Transforming Data

At some point after the initial collection was loaded, a decision was made to change the structure of the JSON data - fields were renamed and an unnecessarily nested object was eliminated.  To perform bulk transformations on the data, the most efficient way found was to make a modified copy of the collection using the SQL/JSON function JSON_TRANSFORM. 

First, an empty collection was created using the JSON page in Database Actions.

Create collection in Database Actions

This screenshot shows the JSON page where a new empty collection can be created.  The empty collection could alternatively be created from a MongoDB client or tool.  After creating the empty collection and scaling up the database, a SQL “insert as select” was executed, again using the HIGH consumer group for optimal parallel execution.

JSON_TRANSFORM query in Database Actions SQL

The query in the screenshot above shows a JSON_TRANSFORM query that is used to insert a modified copy of the data into a second collection.  Then the application is then updated to refer to the new collection and the old one is dropped.  Creating a modified copy in this manner was more efficient than attempting to update the data in-place.

Using SQL Monitoring and Hints

The query service mainly interacts with the database using the Oracle API for MongoDB.  However, at a lower level, all MongoDB commands received are translated into Oracle SQL statements.  Database Actions includes a Performance Hub page that allows you to monitor the execution and performance of any SQL statement, including those executed as a result of commands sent using the Oracle API for MongoDB.

The InfStones query processor must support many concurrent users and queries at once.  At this data scale, these operations need to be index driven or use parallel query processing in order to execute quickly.  During the development, occasionally either a SQL statement or a MongoDB command would be executed serially that wasn’t able to use an existing index.  Even with Exadata Smart Scan and OSON in-place query evaluation, the operation would still seem to hang as it scanned all 2 billion rows, potentially taking hours or days depending on the operation. The Performance Hub was used in such cases to see the query plan being used and potentially kill the long-running operation.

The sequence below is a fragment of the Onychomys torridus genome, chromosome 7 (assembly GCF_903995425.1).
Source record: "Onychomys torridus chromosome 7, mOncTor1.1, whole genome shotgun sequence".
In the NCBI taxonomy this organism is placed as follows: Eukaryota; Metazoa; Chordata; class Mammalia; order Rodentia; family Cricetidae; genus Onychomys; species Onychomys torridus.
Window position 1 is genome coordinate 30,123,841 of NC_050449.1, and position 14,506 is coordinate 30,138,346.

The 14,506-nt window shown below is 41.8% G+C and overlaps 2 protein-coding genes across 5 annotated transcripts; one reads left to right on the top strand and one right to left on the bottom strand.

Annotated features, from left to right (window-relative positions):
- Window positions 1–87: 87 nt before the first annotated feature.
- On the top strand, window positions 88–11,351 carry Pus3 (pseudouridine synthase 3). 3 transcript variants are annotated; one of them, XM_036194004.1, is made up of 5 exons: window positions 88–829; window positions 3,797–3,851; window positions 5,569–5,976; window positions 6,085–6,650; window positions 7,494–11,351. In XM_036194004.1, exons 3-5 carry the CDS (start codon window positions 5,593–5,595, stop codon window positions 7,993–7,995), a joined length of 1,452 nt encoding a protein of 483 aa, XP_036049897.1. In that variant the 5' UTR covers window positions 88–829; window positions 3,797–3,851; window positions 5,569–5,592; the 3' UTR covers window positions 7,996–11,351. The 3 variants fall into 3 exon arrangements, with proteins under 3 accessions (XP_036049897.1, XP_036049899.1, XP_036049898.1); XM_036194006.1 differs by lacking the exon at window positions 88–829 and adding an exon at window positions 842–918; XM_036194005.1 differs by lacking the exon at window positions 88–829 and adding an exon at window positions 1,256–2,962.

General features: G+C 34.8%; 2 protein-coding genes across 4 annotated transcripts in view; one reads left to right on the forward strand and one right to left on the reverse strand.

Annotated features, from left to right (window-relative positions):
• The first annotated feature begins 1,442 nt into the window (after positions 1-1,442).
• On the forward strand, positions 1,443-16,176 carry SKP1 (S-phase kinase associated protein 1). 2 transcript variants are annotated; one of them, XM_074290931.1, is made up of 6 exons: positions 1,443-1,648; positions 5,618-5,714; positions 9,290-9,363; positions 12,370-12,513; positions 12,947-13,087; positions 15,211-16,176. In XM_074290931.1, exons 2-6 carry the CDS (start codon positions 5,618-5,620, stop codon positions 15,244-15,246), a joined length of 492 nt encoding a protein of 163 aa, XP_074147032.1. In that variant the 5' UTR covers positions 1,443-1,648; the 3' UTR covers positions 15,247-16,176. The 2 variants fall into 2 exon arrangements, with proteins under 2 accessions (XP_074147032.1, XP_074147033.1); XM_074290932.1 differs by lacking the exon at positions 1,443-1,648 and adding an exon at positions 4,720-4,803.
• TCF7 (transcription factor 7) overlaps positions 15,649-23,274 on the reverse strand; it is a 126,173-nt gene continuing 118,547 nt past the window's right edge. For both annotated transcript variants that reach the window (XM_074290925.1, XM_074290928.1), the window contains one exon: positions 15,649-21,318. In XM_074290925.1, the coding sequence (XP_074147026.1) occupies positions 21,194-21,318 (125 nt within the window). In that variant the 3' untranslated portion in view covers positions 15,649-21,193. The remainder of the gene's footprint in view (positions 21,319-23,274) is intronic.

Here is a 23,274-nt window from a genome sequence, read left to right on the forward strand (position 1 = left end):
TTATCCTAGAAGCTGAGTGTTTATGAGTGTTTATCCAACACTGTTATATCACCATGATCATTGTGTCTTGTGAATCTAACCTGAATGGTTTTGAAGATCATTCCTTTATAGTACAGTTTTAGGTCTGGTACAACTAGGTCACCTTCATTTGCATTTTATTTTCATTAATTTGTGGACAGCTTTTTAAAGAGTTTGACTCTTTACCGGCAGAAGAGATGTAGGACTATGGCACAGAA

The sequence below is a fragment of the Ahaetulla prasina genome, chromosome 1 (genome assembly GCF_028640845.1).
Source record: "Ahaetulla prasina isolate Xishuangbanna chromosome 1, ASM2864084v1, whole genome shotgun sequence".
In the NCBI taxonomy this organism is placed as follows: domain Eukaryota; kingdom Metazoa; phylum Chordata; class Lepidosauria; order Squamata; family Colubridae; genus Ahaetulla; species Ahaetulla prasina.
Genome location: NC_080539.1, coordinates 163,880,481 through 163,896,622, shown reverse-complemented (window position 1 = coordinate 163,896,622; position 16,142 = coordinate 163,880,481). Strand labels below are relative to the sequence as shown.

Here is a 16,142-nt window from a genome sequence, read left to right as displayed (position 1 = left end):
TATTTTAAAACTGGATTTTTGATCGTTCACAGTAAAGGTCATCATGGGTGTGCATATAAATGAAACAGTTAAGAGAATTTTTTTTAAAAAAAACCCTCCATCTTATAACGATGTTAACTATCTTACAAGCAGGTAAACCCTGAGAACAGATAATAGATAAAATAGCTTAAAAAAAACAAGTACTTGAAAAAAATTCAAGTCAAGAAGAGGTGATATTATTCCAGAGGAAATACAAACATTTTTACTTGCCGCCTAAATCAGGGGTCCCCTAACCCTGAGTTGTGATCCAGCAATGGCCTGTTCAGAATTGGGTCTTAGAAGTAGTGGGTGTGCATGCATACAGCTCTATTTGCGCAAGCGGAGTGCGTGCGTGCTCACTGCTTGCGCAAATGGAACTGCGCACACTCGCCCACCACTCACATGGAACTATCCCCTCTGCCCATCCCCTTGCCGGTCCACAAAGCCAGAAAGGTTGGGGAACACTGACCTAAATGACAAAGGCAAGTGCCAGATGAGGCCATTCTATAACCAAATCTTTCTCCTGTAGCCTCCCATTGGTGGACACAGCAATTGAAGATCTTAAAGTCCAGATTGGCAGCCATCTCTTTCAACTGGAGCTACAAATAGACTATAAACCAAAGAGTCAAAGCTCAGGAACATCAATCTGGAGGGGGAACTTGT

Performance hub in Database Actions

This screenshot shows the Performance Hub page of Database Actions.  In this case, one SQL statement is actively being monitored.  Statements will be picked up by SQL monitoring if the MONITOR hint is used or the query takes longer than three seconds to execute.  From the Mongo API, the $native hint can be used to pass the MONITOR hint to the commands that run in less than 5 seconds.

filter := bson.M{"blockNumber": bson.M{"$gte": fromBlock, "$lte": toBlock}}
filter["address"] = bson.M{"$in": userRequest.Address}
findOptions := options.Find()
findOptions.SetLimit(RESULT_LIMIT + 1)
findOptions.SetHint(bson.M{"$native": "MONITOR"})
findOptions.SetBatchSize(BATCH_SIZE + 1)
cursor, _ := collection.Find(context.TODO(), filter, findOptions)

This can be useful for diagnosing performance issues that take less than three seconds.  The $native hint passes the specified text directly to the underlying statement as a SQL hint.

Hinting can also be used to force index pick-up, as shown in the following example:

filter := bson.M{"blockNumber": bson.M{"$gte": fromBlock, "$lte": toBlock}}
filter["address"] = bson.M{"$in": userRequest.Address}
findOptions := options.Find()
findOptions.SetLimit(RESULT_LIMIT + 1)
indexName := "BLK_IDX"
findOptions.SetBatchSize(BATCH_SIZE + 1)
cursor, _ := collection.Find(context.TODO(), filter, findOptions)

Optimizing Response Time for Large Range Queries